The Chau­taqua Vine­yards & Win­ery is a nice day trip from the Emer­ald Coast. You can tour the win­ery and learn the ABCs of grape-grow­ing, prun­ing, har­vest­ing, crush­ing and bot­tling. You’ll be able to taste some of the wines that have earned Chau­tauqua over 140 awards, from dry wines and south­ern fa­vorites to sweet mus­ca­dine and blue­berry.


In the tiny Jack­son County town of Graceville, you’ll find the Ser­vice Drug­store, the old­est con­tin­u­ously op­er­ated phar­macy in Florida. There’s a cap­ti­vat­ing old-time am­bi­ence here, with orig­i­nal apothe­cary cab­i­netry, hardwood floors and pressed-tin ceil­ing, not to men­tion the old-fash­ioned milk­shakes, ice-cream floats and hand­dipped ice-cream cones whipped up at the 1950s soda foun­tain.

Reid Av­enue in Port St. Joe is a half-mile­long stroll back into the Old South. Out­door gear? Books? Jew­elry? Lo­cal pot­tery or art­work? Luxury spa treat­ment? It’s all here, along with restau­rants run­ning the gamut from Ital­ian and South­ern to Chi­nese and Mex­i­can. At the Salt Air Farm­ers’ Mar­ket, on the first and third Satur­days from April through Novem­ber, you can find cloth­ing, an­tiques and timeless trea­sures along with the fresh pro­duce.

As you drive through the charm­ing lit­tle town of Mex­ico Beach, you’ll come to Frost Pot­tery Gar­den, with im­ported pot­tery, great kites for the beach, wind chimes, jew­elry and lo­cal art­work. The Shell Shack of­fers gifts plucked from one of Florida’s most beau­ti­ful beaches, and Tou­can’s gift shop fea­tures great gifts for the folks back home.

The Lit­tle Vil­lage in Panama City has an off­beat col­lec­tion of out­door shops. At The Lit­tle Mus­tard Seed, wan­der through three sto­ries over­flow­ing with cus­tom furniture, hand­made soaps and lo­tions, jew­elry, and a thou­sand items that have been re­vived, re­newed and re­stored. The town’s his­toric St. An­drews neigh­bor­hood has shops that have been fea­tured on PBS’s An­tiques Road­show.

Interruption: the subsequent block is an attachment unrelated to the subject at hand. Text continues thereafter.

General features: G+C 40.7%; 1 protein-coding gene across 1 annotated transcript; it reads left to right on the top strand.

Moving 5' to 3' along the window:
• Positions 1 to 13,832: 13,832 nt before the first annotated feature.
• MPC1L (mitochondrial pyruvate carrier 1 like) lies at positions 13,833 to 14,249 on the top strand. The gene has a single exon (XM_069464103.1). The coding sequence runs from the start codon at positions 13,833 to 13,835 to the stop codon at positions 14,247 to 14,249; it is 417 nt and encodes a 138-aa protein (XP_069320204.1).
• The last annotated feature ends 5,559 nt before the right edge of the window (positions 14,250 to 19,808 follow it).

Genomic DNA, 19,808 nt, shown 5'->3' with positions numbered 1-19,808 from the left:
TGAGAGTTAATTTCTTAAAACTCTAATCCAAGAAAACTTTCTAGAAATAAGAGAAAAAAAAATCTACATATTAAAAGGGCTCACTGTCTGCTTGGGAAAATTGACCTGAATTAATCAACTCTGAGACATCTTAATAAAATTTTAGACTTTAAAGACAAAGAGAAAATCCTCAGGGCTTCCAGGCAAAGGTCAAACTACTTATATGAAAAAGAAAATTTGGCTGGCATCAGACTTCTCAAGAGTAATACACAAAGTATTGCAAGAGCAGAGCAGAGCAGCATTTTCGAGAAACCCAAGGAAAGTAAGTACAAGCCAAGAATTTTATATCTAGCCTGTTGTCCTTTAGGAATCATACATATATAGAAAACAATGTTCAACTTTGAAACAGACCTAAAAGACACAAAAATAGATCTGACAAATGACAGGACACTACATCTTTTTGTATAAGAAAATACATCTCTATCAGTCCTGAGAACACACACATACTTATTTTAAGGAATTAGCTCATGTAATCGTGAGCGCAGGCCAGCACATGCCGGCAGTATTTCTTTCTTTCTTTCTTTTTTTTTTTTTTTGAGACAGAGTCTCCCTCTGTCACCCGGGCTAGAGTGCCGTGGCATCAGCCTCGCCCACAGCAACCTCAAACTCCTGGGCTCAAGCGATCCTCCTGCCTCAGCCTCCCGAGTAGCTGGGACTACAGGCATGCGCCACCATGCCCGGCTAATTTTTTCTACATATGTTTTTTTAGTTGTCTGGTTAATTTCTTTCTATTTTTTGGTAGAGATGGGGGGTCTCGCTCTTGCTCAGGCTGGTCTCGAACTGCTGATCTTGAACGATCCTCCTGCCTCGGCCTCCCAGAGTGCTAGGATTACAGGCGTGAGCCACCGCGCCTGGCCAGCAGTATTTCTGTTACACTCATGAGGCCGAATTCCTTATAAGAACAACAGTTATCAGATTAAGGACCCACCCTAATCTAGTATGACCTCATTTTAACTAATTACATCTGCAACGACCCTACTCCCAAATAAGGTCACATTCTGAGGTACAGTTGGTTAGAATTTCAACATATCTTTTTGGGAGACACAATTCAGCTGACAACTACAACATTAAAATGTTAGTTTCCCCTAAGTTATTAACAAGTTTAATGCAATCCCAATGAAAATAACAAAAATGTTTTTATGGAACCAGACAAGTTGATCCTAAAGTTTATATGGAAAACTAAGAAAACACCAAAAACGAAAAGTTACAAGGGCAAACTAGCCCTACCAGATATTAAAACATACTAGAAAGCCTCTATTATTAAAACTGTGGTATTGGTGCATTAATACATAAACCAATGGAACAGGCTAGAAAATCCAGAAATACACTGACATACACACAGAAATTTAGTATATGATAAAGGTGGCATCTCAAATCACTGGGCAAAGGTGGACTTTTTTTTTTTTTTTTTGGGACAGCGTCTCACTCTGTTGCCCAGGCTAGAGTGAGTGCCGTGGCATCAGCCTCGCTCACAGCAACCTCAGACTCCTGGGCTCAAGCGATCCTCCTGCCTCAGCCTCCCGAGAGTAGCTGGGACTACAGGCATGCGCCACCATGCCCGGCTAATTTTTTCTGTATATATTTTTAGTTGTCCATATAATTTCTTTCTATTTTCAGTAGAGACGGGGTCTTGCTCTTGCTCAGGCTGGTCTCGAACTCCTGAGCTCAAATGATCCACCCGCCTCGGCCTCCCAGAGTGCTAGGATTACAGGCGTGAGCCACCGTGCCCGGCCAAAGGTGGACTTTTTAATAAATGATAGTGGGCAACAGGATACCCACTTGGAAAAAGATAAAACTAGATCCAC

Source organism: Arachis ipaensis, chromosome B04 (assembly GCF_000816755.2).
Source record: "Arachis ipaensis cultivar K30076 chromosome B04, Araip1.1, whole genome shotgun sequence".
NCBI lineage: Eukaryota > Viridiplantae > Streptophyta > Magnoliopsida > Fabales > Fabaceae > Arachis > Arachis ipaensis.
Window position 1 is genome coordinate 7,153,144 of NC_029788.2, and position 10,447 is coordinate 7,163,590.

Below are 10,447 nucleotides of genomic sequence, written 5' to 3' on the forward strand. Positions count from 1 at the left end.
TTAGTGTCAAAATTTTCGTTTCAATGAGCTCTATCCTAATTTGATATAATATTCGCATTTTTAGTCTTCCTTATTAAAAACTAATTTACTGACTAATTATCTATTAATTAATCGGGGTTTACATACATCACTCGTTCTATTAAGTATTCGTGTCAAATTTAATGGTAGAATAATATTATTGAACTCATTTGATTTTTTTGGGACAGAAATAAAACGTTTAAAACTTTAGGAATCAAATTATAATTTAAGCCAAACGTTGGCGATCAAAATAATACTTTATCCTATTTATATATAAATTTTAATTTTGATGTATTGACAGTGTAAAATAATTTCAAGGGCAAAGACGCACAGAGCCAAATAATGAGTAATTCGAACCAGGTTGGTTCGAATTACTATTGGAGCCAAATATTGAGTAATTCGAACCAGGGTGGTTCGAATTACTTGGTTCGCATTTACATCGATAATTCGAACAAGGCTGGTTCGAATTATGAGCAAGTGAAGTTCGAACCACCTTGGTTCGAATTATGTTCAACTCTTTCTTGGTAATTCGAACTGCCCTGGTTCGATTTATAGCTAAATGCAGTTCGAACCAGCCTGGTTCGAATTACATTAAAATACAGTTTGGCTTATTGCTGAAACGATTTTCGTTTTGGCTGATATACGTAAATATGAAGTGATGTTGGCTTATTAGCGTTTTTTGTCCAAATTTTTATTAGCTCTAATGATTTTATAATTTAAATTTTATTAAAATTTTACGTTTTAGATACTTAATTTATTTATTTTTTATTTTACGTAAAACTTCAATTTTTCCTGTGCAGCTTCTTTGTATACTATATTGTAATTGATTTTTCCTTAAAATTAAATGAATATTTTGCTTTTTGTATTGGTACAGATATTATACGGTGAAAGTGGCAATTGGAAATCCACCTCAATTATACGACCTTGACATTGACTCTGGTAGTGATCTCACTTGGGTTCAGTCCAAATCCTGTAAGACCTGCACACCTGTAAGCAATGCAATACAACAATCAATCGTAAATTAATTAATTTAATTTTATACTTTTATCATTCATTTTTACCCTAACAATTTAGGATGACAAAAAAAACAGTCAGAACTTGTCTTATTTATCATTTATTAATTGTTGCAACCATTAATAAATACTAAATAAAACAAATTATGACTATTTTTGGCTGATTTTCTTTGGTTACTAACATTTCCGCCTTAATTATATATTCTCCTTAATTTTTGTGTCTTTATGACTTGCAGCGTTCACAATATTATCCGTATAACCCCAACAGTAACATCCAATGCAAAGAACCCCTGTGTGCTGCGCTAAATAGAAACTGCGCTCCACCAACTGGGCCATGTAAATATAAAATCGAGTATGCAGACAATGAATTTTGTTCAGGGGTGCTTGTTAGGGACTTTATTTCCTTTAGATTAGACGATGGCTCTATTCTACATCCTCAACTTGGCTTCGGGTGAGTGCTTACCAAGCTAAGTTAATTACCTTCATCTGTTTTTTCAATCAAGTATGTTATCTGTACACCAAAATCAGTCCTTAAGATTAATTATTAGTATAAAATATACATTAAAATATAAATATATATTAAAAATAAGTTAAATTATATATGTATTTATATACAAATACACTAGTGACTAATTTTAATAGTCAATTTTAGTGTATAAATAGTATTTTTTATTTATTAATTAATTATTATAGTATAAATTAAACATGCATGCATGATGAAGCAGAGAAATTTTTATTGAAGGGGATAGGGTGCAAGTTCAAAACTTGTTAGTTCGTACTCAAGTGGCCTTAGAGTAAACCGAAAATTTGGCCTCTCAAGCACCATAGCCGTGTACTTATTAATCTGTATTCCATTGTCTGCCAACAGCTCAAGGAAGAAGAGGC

Across the water in Panama City Beach, Pier Park is an “out­door shop­ping and life­style cen­ter” with a wide va­ri­ety of items to buy, eat or ogle. The Mar­ket Shops, on the Beaches of South Wal­ton, of­fer out­door shop­ping ac­com­pa­nied by mu­si­cians and artists. In Rose­mary Beach, a planned town built in the mid-90s on the prin­ci­ple of “New Ur­ban­ism” (much like its neigh­bor Sea­side, which pre­ceded it by 15 years), the French Quar­ter, with its bal­conies and vividly col­ored build­ings and curl­ing wrought-iron rail­ings, is a de­light­ful place to while away an af­ter­noon shop­ping and din­ing.

In Destin, Har­borWalk Vil­lage has an old­time feel, with ven­dors, artists and street per­form­ers out­side, and stun­ning views of the Gulf of Mex­ico and Choctawhatchee Bay. On The Board­walk on Okaloosa Is­land, you’ll find five restau­rants and some shops. Nearby Fort Wal­ton Beach is filled with bou­tiques, restau­rants and gal­leries—even a brew­ery. Hunt for bar­gains at Sil­ver Sands Pre­mium Out­lets in Mi­ra­mar Beach, and the Fort Wal­ton Beach An­tique/Flea Mar­ket Dis­trict has trea­sures you never knew you needed un­til now.